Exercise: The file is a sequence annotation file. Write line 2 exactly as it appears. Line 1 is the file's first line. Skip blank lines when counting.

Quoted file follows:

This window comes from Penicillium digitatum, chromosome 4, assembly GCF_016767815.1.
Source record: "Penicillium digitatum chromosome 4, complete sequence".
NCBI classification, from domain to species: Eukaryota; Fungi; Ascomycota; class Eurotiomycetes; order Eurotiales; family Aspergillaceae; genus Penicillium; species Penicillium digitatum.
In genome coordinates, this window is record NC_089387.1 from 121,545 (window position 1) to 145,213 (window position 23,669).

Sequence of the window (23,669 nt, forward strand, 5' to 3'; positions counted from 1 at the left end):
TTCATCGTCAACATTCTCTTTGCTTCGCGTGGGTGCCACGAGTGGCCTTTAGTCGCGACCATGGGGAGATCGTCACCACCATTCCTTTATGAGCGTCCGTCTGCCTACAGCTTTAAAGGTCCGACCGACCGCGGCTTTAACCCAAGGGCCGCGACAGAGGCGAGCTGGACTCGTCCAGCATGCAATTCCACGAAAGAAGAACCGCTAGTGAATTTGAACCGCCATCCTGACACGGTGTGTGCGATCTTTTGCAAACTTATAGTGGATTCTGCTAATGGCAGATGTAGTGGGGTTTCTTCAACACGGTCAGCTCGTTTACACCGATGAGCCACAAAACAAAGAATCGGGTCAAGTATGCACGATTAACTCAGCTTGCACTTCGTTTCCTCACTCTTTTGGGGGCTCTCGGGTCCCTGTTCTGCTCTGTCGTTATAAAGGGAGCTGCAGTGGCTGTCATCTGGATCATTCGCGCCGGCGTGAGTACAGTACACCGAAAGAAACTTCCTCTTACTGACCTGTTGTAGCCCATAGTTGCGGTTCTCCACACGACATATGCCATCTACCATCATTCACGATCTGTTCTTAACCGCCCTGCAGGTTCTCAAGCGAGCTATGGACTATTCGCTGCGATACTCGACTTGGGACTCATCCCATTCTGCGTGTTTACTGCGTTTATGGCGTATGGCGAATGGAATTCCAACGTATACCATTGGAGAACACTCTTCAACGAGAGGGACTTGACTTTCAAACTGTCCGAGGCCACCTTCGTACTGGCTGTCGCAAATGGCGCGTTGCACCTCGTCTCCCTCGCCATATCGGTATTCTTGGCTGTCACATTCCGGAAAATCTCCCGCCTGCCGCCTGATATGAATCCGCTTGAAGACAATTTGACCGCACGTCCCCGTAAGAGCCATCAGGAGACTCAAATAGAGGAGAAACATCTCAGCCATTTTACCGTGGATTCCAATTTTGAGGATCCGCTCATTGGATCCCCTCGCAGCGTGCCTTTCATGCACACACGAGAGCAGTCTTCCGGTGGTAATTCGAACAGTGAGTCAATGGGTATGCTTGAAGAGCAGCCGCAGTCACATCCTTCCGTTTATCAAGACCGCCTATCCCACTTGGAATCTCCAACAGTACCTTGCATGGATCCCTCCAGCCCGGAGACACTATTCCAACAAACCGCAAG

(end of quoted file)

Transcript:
Source record: "Penicillium digitatum chromosome 4, complete sequence".